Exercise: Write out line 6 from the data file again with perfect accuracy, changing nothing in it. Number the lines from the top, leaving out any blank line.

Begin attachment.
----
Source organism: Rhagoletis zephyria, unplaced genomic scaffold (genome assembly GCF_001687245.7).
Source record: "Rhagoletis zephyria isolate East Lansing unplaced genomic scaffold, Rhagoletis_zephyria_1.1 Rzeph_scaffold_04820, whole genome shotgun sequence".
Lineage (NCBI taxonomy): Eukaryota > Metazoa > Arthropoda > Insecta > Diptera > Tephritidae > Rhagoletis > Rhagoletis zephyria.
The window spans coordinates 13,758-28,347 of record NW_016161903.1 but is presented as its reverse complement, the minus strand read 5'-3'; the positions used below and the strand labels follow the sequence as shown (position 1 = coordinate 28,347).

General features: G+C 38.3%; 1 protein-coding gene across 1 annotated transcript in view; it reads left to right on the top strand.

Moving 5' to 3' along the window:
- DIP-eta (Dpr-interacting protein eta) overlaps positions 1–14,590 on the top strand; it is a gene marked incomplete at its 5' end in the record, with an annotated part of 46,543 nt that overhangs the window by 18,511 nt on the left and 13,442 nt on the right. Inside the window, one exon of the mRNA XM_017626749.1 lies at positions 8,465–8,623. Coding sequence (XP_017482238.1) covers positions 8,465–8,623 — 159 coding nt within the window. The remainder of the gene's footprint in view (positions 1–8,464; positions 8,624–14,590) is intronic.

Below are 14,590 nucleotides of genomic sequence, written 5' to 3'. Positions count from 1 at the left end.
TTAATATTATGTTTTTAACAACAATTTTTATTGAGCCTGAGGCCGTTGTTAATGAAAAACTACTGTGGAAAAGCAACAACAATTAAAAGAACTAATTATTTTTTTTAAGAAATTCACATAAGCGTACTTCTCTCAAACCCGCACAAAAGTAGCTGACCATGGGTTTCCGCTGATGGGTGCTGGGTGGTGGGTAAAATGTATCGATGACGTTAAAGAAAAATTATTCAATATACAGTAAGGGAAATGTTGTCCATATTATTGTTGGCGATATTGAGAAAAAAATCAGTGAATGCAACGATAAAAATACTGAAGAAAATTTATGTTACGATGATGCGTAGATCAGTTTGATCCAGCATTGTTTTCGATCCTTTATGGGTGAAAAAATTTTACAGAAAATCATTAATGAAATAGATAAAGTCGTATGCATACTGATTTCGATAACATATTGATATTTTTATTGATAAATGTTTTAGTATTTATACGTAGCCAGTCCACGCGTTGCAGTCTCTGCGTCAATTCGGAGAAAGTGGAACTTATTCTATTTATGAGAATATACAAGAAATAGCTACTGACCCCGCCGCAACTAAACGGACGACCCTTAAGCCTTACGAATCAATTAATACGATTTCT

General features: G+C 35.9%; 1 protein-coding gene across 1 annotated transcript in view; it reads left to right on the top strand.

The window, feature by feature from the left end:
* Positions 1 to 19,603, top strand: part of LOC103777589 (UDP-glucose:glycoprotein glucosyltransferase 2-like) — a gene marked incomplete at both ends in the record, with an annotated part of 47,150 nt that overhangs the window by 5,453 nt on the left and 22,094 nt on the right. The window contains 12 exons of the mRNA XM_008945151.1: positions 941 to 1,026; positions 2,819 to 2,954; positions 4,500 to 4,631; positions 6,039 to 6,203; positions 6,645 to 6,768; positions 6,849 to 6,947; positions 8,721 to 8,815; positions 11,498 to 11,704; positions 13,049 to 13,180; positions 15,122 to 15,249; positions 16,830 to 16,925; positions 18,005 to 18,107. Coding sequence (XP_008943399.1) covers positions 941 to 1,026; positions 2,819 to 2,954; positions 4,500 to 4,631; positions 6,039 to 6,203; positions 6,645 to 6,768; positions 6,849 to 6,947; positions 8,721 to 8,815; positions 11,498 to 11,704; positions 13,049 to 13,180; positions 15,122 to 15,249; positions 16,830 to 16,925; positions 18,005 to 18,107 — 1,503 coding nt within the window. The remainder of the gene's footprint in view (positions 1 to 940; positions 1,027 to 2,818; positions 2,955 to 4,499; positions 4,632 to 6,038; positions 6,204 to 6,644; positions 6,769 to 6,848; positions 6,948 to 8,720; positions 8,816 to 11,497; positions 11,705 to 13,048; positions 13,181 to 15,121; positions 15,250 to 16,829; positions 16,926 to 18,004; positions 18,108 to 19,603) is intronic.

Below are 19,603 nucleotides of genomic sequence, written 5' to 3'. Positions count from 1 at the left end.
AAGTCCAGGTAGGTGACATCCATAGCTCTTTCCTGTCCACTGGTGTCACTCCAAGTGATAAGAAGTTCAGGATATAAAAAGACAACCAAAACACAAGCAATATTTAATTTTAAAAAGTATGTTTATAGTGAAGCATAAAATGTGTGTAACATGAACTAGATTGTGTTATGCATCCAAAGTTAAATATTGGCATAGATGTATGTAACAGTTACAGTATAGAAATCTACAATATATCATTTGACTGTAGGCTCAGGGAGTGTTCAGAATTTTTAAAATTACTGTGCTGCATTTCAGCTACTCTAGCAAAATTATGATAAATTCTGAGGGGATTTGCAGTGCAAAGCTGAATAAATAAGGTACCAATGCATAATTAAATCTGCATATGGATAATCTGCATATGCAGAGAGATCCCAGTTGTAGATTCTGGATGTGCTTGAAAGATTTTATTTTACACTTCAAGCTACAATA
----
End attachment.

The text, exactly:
Moving 5' to 3' along the window: